While the physical practice of yoga initially brought me onto my mat, everything that started to reveal underneath, through, and beyond the body has kept me anchored in this tradition for the last decade. What began as a sweaty workout became a place for me to listen to the quiet wisdom of my heart, and for the inner workings of my mind to illuminate in ways that are both uncomfortable and massively enriching. I want to say that yoga found me at a time when I was ready to find it because the practice of yoga requires both action and receptivity. It asks us to practice with discipline but without attachment and to rest in the mystery of it all.
Do you have any roots within the practice of yoga?
My parents are deeply spiritual and raised me to have a spiritual practice. Some of my earliest memories are in the church. It took a while for me to reconcile Christianity with the Yoga tradition in my adulthood, but I now see my parents as yogis in how they live and devote their lives to their community and Spirit. If prayer is talking to God, then meditation is listening to God.
I see yoga as a kind of indoctrination that ultimately ends the search for the freedom we all desire. My parents also grew up expressing themselves through movement – my mom a Korean folk dancer, my dad a martial artist – so I feel I had a certain predisposition to movement practices.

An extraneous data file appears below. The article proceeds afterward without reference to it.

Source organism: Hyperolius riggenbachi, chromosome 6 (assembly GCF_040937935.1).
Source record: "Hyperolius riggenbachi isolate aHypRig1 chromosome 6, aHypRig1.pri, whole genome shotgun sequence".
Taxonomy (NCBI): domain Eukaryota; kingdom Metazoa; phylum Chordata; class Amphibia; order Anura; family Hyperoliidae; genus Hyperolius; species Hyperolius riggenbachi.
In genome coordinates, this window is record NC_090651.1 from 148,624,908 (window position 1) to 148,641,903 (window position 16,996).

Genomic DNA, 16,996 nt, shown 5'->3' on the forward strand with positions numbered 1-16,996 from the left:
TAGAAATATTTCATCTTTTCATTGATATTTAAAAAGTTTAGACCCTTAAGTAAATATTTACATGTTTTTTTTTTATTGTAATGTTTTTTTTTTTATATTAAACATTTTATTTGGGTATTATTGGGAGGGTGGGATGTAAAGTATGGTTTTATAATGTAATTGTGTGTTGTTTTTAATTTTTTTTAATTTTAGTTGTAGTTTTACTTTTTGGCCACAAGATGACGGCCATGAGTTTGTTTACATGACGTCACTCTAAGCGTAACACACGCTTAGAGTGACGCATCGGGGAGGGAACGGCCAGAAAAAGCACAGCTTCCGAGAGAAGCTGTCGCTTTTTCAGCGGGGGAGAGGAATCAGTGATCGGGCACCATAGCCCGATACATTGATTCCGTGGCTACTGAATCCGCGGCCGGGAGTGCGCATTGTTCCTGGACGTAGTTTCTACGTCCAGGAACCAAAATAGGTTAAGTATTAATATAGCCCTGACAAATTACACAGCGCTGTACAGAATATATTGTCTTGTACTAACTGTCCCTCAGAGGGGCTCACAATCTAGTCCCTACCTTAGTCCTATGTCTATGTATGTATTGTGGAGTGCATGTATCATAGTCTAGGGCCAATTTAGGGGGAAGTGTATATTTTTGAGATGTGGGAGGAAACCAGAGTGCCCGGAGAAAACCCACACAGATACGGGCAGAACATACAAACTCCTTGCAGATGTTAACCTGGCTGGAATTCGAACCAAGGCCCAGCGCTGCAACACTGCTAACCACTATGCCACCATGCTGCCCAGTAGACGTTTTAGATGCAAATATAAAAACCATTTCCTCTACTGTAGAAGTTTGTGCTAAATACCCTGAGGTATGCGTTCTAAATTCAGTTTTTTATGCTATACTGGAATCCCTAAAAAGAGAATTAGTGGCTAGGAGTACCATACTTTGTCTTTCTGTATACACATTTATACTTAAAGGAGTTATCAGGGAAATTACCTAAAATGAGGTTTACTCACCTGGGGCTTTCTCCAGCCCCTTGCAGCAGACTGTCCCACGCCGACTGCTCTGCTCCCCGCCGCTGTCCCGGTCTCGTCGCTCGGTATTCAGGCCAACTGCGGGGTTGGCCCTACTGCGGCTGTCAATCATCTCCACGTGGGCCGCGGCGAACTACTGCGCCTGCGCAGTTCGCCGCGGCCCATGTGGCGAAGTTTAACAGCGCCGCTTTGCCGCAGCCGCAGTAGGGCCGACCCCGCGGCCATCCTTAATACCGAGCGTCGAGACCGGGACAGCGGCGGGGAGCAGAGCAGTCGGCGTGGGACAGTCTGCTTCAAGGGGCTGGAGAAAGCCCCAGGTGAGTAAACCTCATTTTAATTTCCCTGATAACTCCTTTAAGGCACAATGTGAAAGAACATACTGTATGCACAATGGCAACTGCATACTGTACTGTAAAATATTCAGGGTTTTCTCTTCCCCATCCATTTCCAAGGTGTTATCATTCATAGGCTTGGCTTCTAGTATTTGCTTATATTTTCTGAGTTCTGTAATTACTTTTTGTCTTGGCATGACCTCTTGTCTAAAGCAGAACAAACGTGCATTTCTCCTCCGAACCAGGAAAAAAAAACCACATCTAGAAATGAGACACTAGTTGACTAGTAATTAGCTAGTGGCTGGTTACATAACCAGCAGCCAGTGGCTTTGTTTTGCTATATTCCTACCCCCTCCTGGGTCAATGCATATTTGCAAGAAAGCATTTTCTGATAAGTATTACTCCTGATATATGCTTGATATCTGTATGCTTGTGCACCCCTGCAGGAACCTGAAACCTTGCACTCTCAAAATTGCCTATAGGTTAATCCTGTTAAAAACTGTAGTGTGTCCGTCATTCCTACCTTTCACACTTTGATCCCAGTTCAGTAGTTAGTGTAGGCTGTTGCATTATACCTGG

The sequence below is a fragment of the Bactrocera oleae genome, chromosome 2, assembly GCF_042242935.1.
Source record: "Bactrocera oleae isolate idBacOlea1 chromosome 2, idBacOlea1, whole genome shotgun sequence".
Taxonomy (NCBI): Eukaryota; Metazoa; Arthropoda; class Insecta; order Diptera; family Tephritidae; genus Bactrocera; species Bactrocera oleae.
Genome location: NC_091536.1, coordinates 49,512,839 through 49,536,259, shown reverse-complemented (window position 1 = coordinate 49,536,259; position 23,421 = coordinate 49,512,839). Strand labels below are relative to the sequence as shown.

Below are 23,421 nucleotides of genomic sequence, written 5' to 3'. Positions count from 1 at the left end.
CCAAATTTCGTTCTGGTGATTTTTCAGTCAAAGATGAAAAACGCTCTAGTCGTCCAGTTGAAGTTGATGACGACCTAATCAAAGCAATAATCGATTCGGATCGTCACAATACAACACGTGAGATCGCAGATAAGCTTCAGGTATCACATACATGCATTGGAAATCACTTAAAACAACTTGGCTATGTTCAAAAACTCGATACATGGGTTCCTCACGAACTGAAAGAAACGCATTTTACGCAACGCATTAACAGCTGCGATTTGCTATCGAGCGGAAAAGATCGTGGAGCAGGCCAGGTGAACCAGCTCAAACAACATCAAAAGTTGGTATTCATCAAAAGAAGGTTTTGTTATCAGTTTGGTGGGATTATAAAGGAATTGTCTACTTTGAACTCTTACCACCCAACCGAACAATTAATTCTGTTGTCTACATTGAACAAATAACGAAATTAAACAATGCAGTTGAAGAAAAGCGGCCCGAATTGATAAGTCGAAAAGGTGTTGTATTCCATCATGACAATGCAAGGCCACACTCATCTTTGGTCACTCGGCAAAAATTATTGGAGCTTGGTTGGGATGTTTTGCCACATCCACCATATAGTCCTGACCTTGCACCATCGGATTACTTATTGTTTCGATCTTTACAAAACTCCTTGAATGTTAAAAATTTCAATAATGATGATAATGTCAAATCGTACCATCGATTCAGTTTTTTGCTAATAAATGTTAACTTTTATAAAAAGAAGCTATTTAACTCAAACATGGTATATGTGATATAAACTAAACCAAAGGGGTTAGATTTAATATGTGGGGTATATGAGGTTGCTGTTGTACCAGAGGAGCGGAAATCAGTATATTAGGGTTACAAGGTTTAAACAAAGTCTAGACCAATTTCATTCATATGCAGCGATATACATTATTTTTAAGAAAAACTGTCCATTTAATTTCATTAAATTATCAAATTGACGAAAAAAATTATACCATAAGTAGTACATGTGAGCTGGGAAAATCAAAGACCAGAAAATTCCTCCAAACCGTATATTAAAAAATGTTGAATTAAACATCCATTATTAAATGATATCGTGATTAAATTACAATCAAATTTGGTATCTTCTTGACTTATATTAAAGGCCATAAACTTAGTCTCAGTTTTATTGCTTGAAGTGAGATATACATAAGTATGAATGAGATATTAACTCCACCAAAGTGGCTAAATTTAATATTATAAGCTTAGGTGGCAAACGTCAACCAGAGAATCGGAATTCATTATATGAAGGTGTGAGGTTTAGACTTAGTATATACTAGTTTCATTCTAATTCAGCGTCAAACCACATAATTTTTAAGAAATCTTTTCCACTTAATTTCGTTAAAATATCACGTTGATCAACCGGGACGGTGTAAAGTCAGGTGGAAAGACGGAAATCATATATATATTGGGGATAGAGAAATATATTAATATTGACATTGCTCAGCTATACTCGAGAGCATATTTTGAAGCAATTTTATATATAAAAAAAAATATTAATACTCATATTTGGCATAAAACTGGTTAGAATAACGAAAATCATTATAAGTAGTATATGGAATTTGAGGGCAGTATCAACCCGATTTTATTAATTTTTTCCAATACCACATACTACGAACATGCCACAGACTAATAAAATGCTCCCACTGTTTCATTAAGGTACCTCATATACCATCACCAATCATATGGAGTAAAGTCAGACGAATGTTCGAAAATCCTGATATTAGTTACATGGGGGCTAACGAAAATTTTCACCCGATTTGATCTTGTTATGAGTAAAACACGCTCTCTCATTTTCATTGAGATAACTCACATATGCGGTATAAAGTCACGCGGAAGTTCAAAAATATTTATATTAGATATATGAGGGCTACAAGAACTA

How do you think yoga should be perceived?
I feel that yoga is a practice of living. Asana, or the physical posture practice, is one small branch of yoga, and it serves as a potent space for us to get deeply connected to our bodies. It aims to align our skeletal form and flow, ultimately allowing for what lives underneath and beyond the body to be felt and known.
However, the physical asana needs to be supported by the whole practice and study of yoga, including, but not limited to – breathwork, meditation, contemplation, and observance of the ethics and moral codes that yoga is founded upon. Yoga is not just about how we move on our mats. It’s about how we move in and relate to the world around us. It’s about self-realization and living into our potential and purpose. It’s about how we serve our communities. It’s about how well we can love ourselves and one another. And maybe most importantly, it’s about how well we can rest in the discomfort of the unknown and how grounded we can stay when we encounter chaos and complexity.